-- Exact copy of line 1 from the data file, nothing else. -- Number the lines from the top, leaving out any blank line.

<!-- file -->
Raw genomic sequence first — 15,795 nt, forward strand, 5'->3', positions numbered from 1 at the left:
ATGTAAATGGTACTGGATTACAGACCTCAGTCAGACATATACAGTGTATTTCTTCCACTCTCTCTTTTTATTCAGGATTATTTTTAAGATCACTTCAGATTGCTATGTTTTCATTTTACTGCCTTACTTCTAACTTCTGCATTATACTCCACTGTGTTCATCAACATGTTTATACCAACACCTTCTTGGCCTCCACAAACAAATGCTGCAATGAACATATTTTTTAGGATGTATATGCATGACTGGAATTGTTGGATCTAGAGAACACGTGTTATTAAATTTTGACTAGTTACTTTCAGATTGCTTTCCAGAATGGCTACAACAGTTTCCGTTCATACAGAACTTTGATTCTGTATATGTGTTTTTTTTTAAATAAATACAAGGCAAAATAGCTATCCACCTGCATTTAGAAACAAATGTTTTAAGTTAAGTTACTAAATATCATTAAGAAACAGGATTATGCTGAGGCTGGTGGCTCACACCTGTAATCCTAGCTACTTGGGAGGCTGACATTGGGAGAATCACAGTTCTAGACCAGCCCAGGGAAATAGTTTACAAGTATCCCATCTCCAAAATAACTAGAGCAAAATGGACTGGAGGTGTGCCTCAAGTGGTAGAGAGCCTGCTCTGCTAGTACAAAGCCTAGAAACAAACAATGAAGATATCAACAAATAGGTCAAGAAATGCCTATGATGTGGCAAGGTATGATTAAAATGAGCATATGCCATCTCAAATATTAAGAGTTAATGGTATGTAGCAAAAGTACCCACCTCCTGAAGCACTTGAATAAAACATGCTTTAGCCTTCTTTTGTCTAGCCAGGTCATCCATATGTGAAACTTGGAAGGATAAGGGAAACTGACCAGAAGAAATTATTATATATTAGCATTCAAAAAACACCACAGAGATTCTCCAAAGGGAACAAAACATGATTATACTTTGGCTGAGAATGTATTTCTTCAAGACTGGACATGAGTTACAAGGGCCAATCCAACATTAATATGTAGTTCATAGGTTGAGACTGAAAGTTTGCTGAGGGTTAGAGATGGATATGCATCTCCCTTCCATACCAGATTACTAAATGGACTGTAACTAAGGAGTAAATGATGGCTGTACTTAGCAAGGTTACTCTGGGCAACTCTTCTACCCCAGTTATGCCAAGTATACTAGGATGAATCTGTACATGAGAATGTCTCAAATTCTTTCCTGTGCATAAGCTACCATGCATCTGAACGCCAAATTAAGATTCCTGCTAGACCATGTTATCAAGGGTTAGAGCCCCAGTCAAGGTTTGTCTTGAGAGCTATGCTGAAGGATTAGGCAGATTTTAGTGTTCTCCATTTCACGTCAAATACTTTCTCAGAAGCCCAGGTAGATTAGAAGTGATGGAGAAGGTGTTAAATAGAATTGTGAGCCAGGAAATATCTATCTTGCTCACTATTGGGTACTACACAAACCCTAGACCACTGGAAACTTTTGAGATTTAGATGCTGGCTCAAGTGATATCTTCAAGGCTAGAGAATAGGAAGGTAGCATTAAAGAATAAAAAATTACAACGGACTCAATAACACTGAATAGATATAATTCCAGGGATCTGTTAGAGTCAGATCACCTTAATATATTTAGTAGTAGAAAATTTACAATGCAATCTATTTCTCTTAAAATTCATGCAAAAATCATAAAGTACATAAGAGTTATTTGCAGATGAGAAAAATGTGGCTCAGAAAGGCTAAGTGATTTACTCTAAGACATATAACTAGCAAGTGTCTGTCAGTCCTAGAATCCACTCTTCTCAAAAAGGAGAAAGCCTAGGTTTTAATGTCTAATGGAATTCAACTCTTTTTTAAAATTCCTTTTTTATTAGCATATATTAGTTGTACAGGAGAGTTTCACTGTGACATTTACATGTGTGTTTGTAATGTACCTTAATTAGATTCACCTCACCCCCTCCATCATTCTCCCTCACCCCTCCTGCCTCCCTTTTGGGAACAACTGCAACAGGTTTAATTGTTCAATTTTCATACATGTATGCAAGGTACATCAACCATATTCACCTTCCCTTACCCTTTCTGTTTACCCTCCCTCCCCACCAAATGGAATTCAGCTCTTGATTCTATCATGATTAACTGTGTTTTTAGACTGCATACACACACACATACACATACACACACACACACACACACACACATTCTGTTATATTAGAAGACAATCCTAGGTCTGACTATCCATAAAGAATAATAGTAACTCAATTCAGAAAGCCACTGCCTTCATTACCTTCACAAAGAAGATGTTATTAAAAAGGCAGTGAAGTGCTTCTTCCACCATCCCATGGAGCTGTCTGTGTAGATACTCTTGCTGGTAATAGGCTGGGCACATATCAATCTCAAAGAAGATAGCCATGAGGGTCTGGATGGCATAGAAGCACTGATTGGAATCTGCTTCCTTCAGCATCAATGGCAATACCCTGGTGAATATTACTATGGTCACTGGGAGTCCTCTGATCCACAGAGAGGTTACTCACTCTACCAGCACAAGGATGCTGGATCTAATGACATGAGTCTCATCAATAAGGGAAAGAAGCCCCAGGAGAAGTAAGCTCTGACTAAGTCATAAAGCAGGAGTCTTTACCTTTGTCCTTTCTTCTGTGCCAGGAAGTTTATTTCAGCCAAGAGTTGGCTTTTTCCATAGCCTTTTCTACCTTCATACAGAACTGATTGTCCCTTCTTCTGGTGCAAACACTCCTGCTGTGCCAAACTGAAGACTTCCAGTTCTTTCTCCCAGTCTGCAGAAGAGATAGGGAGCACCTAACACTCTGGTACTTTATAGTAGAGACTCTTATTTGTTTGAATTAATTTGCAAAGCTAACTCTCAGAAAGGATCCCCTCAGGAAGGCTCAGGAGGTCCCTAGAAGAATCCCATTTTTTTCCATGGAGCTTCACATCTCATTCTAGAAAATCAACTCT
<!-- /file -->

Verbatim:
Raw genomic sequence first — 15,795 nt, forward strand, 5'->3', positions numbered from 1 at the left: